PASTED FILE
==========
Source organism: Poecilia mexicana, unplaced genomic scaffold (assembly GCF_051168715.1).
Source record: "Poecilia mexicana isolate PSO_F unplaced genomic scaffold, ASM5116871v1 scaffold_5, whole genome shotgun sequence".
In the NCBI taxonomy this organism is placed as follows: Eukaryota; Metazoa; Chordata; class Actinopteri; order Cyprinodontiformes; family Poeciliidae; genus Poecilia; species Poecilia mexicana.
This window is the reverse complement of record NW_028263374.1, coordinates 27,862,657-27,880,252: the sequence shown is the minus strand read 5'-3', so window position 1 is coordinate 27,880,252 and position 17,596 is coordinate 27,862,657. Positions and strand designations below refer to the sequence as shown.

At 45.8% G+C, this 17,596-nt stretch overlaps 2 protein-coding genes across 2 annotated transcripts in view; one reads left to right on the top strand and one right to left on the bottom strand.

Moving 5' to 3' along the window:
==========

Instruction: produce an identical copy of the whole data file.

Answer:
Source organism: Poecilia mexicana, unplaced genomic scaffold (assembly GCF_051168715.1).
Source record: "Poecilia mexicana isolate PSO_F unplaced genomic scaffold, ASM5116871v1 scaffold_5, whole genome shotgun sequence".
In the NCBI taxonomy this organism is placed as follows: Eukaryota; Metazoa; Chordata; class Actinopteri; order Cyprinodontiformes; family Poeciliidae; genus Poecilia; species Poecilia mexicana.
This window is the reverse complement of record NW_028263374.1, coordinates 27,862,657-27,880,252: the sequence shown is the minus strand read 5'-3', so window position 1 is coordinate 27,880,252 and position 17,596 is coordinate 27,862,657. Positions and strand designations below refer to the sequence as shown.

At 45.8% G+C, this 17,596-nt stretch overlaps 2 protein-coding genes across 2 annotated transcripts in view; one reads left to right on the top strand and one right to left on the bottom strand.

Moving 5' to 3' along the window: